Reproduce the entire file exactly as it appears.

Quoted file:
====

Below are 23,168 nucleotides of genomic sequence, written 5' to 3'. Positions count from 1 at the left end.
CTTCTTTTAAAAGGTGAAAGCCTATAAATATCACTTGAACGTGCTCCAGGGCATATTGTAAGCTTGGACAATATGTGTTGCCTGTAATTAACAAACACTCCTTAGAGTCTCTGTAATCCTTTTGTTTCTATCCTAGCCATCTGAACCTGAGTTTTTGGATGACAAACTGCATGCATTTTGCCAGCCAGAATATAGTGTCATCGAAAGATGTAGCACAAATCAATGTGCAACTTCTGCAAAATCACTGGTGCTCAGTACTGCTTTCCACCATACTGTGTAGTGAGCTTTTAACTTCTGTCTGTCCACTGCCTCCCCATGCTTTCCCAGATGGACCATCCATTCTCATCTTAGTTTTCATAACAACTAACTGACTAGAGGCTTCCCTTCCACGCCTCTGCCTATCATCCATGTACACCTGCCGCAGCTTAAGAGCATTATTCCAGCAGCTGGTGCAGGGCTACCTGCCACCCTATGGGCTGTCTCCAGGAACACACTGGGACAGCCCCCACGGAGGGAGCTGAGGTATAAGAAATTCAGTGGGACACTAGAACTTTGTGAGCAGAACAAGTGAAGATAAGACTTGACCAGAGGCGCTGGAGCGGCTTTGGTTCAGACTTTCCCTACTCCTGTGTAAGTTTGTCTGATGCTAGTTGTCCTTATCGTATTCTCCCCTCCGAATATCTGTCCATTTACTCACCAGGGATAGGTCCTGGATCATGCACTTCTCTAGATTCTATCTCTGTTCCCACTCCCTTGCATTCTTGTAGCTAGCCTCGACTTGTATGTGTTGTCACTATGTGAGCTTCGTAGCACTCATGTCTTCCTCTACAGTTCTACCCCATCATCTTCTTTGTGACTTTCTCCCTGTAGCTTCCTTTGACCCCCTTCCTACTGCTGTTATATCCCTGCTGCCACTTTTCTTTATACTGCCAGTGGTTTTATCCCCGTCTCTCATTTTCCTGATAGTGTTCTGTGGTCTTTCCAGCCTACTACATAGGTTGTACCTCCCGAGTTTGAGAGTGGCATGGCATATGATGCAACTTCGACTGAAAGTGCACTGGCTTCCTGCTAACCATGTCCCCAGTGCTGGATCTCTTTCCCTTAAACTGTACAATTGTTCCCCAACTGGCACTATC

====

Below are 23,168 nucleotides of genomic sequence, written 5' to 3'. Positions count from 1 at the left end.
CTTCTTTTAAAAGGTGAAAGCCTATAAATATCACTTGAACGTGCTCCAGGGCATATTGTAAGCTTGGACAATATGTGTTGCCTGTAATTAACAAACACTCCTTAGAGTCTCTGTAATCCTTTTGTTTCTATCCTAGCCATCTGAACCTGAGTTTTTGGATGACAAACTGCATGCATTTTGCCAGCCAGAATATAGTGTCATCGAAAGATGTAGCACAAATCAATGTGCAACTTCTGCAAAATCACTGGTGCTCAGTACTGCTTTCCACCATACTGTGTAGTGAGCTTTTAACTTCTGTCTGTCCACTGCCTCCCCATGCTTTCCCAGATGGACCATCCATTCTCATCTTAGTTTTCATAACAACTAACTGACTAGAGGCTTCCCTTCCACGCCTCTGCCTATCATCCATGTACACCTGCCGCAGCTTAAGAGCATTATTCCAGCAGCTGGTGCAGGGCTACCTGCCACCCTATGGGCTGTCTCCAGGAACACACTGGGACAGCCCCCACGGAGGGAGCTGAGGTATAAGAAATTCAGTGGGACACTAGAACTTTGTGAGCAGAACAAGTGAAGATAAGACTTGACCAGAGGCGCTGGAGCGGCTTTGGTTCAGACTTTCCCTACTCCTGTGTAAGTTTGTCTGATGCTAGTTGTCCTTATCGTATTCTCCCCTCCGAATATCTGTCCATTTACTCACCAGGGATAGGTCCTGGATCATGCACTTCTCTAGATTCTATCTCTGTTCCCACTCCCTTGCATTCTTGTAGCTAGCCTCGACTTGTATGTGTTGTCACTATGTGAGCTTCGTAGCACTCATGTCTTCCTCTACAGTTCTACCCCATCATCTTCTTTGTGACTTTCTCCCTGTAGCTTCCTTTGACCCCCTTCCTACTGCTGTTATATCCCTGCTGCCACTTTTCTTTATACTGCCAGTGGTTTTATCCCCGTCTCTCATTTTCCTGATAGTGTTCTGTGGTCTTTCCAGCCTACTACATAGGTTGTACCTCCCGAGTTTGAGAGTGGCATGGCATATGATGCAACTTCGACTGAAAGTGCACTGGCTTCCTGCTAACCATGTCCCCAGTGCTGGATCTCTTTCCCTTAAACTGTACAATTGTTCCCCAACTGGCACTATC